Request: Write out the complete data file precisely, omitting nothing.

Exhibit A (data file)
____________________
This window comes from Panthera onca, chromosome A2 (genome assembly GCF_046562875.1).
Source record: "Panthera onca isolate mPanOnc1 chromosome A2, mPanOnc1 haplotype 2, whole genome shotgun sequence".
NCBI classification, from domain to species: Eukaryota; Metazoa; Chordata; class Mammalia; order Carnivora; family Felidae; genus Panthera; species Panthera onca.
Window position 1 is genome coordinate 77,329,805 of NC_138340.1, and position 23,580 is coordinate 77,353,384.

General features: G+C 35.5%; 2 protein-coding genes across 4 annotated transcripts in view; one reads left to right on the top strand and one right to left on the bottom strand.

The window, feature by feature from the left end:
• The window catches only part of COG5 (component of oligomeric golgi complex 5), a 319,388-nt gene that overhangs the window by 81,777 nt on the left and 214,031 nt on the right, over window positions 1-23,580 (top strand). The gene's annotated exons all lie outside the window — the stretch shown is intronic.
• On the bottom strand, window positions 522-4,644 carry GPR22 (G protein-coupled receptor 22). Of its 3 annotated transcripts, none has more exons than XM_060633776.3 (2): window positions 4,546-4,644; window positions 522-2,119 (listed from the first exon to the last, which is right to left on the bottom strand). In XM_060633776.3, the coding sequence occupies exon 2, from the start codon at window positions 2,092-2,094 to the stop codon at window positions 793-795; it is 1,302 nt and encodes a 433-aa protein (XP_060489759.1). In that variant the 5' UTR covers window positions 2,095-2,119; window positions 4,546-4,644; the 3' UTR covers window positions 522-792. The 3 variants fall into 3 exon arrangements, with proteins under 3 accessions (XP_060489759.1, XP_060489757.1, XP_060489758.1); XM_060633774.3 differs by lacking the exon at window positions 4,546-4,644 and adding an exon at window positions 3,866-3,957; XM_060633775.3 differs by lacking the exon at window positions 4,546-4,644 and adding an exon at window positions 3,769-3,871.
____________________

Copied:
This window comes from Panthera onca, chromosome A2 (genome assembly GCF_046562875.1).
Source record: "Panthera onca isolate mPanOnc1 chromosome A2, mPanOnc1 haplotype 2, whole genome shotgun sequence".
NCBI classification, from domain to species: Eukaryota; Metazoa; Chordata; class Mammalia; order Carnivora; family Felidae; genus Panthera; species Panthera onca.
Window position 1 is genome coordinate 77,329,805 of NC_138340.1, and position 23,580 is coordinate 77,353,384.

General features: G+C 35.5%; 2 protein-coding genes across 4 annotated transcripts in view; one reads left to right on the top strand and one right to left on the bottom strand.

The window, feature by feature from the left end:
• The window catches only part of COG5 (component of oligomeric golgi complex 5), a 319,388-nt gene that overhangs the window by 81,777 nt on the left and 214,031 nt on the right, over window positions 1-23,580 (top strand). The gene's annotated exons all lie outside the window — the stretch shown is intronic.
• On the bottom strand, window positions 522-4,644 carry GPR22 (G protein-coupled receptor 22). Of its 3 annotated transcripts, none has more exons than XM_060633776.3 (2): window positions 4,546-4,644; window positions 522-2,119 (listed from the first exon to the last, which is right to left on the bottom strand). In XM_060633776.3, the coding sequence occupies exon 2, from the start codon at window positions 2,092-2,094 to the stop codon at window positions 793-795; it is 1,302 nt and encodes a 433-aa protein (XP_060489759.1). In that variant the 5' UTR covers window positions 2,095-2,119; window positions 4,546-4,644; the 3' UTR covers window positions 522-792. The 3 variants fall into 3 exon arrangements, with proteins under 3 accessions (XP_060489759.1, XP_060489757.1, XP_060489758.1); XM_060633774.3 differs by lacking the exon at window positions 4,546-4,644 and adding an exon at window positions 3,866-3,957; XM_060633775.3 differs by lacking the exon at window positions 4,546-4,644 and adding an exon at window positions 3,769-3,871.